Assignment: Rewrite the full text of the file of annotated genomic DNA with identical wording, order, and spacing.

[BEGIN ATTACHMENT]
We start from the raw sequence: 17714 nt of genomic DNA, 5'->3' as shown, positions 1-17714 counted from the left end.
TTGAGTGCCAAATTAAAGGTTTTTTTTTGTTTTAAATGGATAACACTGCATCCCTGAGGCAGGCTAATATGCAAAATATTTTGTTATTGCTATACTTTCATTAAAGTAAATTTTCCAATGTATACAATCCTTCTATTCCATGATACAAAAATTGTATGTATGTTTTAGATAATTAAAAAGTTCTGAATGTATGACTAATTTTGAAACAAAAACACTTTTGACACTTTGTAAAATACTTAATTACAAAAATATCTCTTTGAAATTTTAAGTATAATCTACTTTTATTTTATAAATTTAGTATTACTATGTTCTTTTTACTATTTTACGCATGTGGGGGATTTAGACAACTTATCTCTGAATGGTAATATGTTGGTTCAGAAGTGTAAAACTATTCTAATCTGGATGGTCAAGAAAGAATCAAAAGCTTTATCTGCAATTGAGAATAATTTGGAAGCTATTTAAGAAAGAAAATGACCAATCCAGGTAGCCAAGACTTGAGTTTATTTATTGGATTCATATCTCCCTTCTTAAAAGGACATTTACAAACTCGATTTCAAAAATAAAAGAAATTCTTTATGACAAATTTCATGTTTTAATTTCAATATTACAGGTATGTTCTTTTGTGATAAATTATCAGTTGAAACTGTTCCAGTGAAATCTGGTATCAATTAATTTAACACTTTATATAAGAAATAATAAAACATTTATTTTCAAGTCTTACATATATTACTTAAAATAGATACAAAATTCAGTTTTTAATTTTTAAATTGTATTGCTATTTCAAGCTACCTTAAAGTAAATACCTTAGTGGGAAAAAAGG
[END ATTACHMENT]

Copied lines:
We start from the raw sequence: 17714 nt of genomic DNA, 5'->3' as shown, positions 1-17714 counted from the left end.
TTGAGTGCCAAATTAAAGGTTTTTTTTTGTTTTAAATGGATAACACTGCATCCCTGAGGCAGGCTAATATGCAAAATATTTTGTTATTGCTATACTTTCATTAAAGTAAATTTTCCAATGTATACAATCCTTCTATTCCATGATACAAAAATTGTATGTATGTTTTAGATAATTAAAAAGTTCTGAATGTATGACTAATTTTGAAACAAAAACACTTTTGACACTTTGTAAAATACTTAATTACAAAAATATCTCTTTGAAATTTTAAGTATAATCTACTTTTATTTTATAAATTTAGTATTACTATGTTCTTTTTACTATTTTACGCATGTGGGGGATTTAGACAACTTATCTCTGAATGGTAATATGTTGGTTCAGAAGTGTAAAACTATTCTAATCTGGATGGTCAAGAAAGAATCAAAAGCTTTATCTGCAATTGAGAATAATTTGGAAGCTATTTAAGAAAGAAAATGACCAATCCAGGTAGCCAAGACTTGAGTTTATTTATTGGATTCATATCTCCCTTCTTAAAAGGACATTTACAAACTCGATTTCAAAAATAAAAGAAATTCTTTATGACAAATTTCATGTTTTAATTTCAATATTACAGGTATGTTCTTTTGTGATAAATTATCAGTTGAAACTGTTCCAGTGAAATCTGGTATCAATTAATTTAACACTTTATATAAGAAATAATAAAACATTTATTTTCAAGTCTTACATATATTACTTAAAATAGATACAAAATTCAGTTTTTAATTTTTAAATTGTATTGCTATTTCAAGCTACCTTAAAGTAAATACCTTAGTGGGAAAAAAGG